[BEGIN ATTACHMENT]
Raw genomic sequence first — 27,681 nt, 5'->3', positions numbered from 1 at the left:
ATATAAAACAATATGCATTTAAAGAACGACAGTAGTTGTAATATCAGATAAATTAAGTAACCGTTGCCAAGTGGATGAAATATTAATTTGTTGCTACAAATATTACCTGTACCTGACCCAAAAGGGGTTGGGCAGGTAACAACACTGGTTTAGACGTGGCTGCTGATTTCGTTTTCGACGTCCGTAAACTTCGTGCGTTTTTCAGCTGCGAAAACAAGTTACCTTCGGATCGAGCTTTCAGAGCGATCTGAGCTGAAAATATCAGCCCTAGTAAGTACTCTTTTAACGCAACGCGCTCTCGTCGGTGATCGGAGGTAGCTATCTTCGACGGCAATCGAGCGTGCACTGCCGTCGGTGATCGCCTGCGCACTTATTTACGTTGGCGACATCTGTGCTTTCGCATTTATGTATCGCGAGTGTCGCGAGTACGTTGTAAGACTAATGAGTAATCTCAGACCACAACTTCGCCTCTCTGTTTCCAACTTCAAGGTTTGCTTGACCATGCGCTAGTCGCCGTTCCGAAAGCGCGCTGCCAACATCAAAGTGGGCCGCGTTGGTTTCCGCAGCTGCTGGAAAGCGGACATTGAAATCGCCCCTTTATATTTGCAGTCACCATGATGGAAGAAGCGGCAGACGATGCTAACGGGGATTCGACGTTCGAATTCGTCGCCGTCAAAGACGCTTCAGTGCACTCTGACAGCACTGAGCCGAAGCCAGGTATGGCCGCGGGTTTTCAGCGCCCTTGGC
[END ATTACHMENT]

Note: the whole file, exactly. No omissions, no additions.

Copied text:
Raw genomic sequence first — 27,681 nt, 5'->3', positions numbered from 1 at the left:
ATATAAAACAATATGCATTTAAAGAACGACAGTAGTTGTAATATCAGATAAATTAAGTAACCGTTGCCAAGTGGATGAAATATTAATTTGTTGCTACAAATATTACCTGTACCTGACCCAAAAGGGGTTGGGCAGGTAACAACACTGGTTTAGACGTGGCTGCTGATTTCGTTTTCGACGTCCGTAAACTTCGTGCGTTTTTCAGCTGCGAAAACAAGTTACCTTCGGATCGAGCTTTCAGAGCGATCTGAGCTGAAAATATCAGCCCTAGTAAGTACTCTTTTAACGCAACGCGCTCTCGTCGGTGATCGGAGGTAGCTATCTTCGACGGCAATCGAGCGTGCACTGCCGTCGGTGATCGCCTGCGCACTTATTTACGTTGGCGACATCTGTGCTTTCGCATTTATGTATCGCGAGTGTCGCGAGTACGTTGTAAGACTAATGAGTAATCTCAGACCACAACTTCGCCTCTCTGTTTCCAACTTCAAGGTTTGCTTGACCATGCGCTAGTCGCCGTTCCGAAAGCGCGCTGCCAACATCAAAGTGGGCCGCGTTGGTTTCCGCAGCTGCTGGAAAGCGGACATTGAAATCGCCCCTTTATATTTGCAGTCACCATGATGGAAGAAGCGGCAGACGATGCTAACGGGGATTCGACGTTCGAATTCGTCGCCGTCAAAGACGCTTCAGTGCACTCTGACAGCACTGAGCCGAAGCCAGGTATGGCCGCGGGTTTTCAGCGCCCTTGGC